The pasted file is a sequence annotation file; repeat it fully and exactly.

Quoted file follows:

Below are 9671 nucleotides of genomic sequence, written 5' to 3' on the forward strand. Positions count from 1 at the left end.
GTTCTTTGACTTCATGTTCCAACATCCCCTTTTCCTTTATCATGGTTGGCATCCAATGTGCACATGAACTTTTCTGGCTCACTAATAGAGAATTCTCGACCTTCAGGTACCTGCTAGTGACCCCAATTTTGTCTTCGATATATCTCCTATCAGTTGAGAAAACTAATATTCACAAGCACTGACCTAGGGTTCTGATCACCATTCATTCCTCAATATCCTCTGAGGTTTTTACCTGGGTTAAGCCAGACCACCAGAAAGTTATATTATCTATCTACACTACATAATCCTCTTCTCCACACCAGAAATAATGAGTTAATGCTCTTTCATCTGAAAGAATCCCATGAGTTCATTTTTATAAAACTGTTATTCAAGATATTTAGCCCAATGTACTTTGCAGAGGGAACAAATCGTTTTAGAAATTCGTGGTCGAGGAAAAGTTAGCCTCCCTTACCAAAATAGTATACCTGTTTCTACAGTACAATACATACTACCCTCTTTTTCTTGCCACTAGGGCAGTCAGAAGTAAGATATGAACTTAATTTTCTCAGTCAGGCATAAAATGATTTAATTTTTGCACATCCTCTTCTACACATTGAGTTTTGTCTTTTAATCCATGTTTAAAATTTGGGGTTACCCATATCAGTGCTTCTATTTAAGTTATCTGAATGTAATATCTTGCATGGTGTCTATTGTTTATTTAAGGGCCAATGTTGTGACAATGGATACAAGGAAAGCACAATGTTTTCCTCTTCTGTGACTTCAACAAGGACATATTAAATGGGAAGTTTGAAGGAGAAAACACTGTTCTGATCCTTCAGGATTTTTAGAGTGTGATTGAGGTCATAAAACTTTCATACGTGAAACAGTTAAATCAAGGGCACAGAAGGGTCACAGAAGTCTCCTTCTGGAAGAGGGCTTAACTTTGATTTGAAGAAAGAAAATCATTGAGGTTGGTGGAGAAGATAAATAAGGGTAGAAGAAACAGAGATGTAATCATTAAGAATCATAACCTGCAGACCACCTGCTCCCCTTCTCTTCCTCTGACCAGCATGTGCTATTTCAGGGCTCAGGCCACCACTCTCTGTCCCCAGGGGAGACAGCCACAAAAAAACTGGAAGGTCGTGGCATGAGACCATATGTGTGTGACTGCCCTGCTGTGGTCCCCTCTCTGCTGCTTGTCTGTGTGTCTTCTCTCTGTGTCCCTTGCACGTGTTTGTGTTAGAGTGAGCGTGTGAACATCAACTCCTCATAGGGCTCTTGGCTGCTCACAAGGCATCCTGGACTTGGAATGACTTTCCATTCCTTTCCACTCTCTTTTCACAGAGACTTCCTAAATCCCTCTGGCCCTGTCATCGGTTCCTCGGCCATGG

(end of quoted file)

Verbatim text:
Below are 9671 nucleotides of genomic sequence, written 5' to 3' on the forward strand. Positions count from 1 at the left end.
GTTCTTTGACTTCATGTTCCAACATCCCCTTTTCCTTTATCATGGTTGGCATCCAATGTGCACATGAACTTTTCTGGCTCACTAATAGAGAATTCTCGACCTTCAGGTACCTGCTAGTGACCCCAATTTTGTCTTCGATATATCTCCTATCAGTTGAGAAAACTAATATTCACAAGCACTGACCTAGGGTTCTGATCACCATTCATTCCTCAATATCCTCTGAGGTTTTTACCTGGGTTAAGCCAGACCACCAGAAAGTTATATTATCTATCTACACTACATAATCCTCTTCTCCACACCAGAAATAATGAGTTAATGCTCTTTCATCTGAAAGAATCCCATGAGTTCATTTTTATAAAACTGTTATTCAAGATATTTAGCCCAATGTACTTTGCAGAGGGAACAAATCGTTTTAGAAATTCGTGGTCGAGGAAAAGTTAGCCTCCCTTACCAAAATAGTATACCTGTTTCTACAGTACAATACATACTACCCTCTTTTTCTTGCCACTAGGGCAGTCAGAAGTAAGATATGAACTTAATTTTCTCAGTCAGGCATAAAATGATTTAATTTTTGCACATCCTCTTCTACACATTGAGTTTTGTCTTTTAATCCATGTTTAAAATTTGGGGTTACCCATATCAGTGCTTCTATTTAAGTTATCTGAATGTAATATCTTGCATGGTGTCTATTGTTTATTTAAGGGCCAATGTTGTGACAATGGATACAAGGAAAGCACAATGTTTTCCTCTTCTGTGACTTCAACAAGGACATATTAAATGGGAAGTTTGAAGGAGAAAACACTGTTCTGATCCTTCAGGATTTTTAGAGTGTGATTGAGGTCATAAAACTTTCATACGTGAAACAGTTAAATCAAGGGCACAGAAGGGTCACAGAAGTCTCCTTCTGGAAGAGGGCTTAACTTTGATTTGAAGAAAGAAAATCATTGAGGTTGGTGGAGAAGATAAATAAGGGTAGAAGAAACAGAGATGTAATCATTAAGAATCATAACCTGCAGACCACCTGCTCCCCTTCTCTTCCTCTGACCAGCATGTGCTATTTCAGGGCTCAGGCCACCACTCTCTGTCCCCAGGGGAGACAGCCACAAAAAAACTGGAAGGTCGTGGCATGAGACCATATGTGTGTGACTGCCCTGCTGTGGTCCCCTCTCTGCTGCTTGTCTGTGTGTCTTCTCTCTGTGTCCCTTGCACGTGTTTGTGTTAGAGTGAGCGTGTGAACATCAACTCCTCATAGGGCTCTTGGCTGCTCACAAGGCATCCTGGACTTGGAATGACTTTCCATTCCTTTCCACTCTCTTTTCACAGAGACTTCCTAAATCCCTCTGGCCCTGTCATCGGTTCCTCGGCCATGG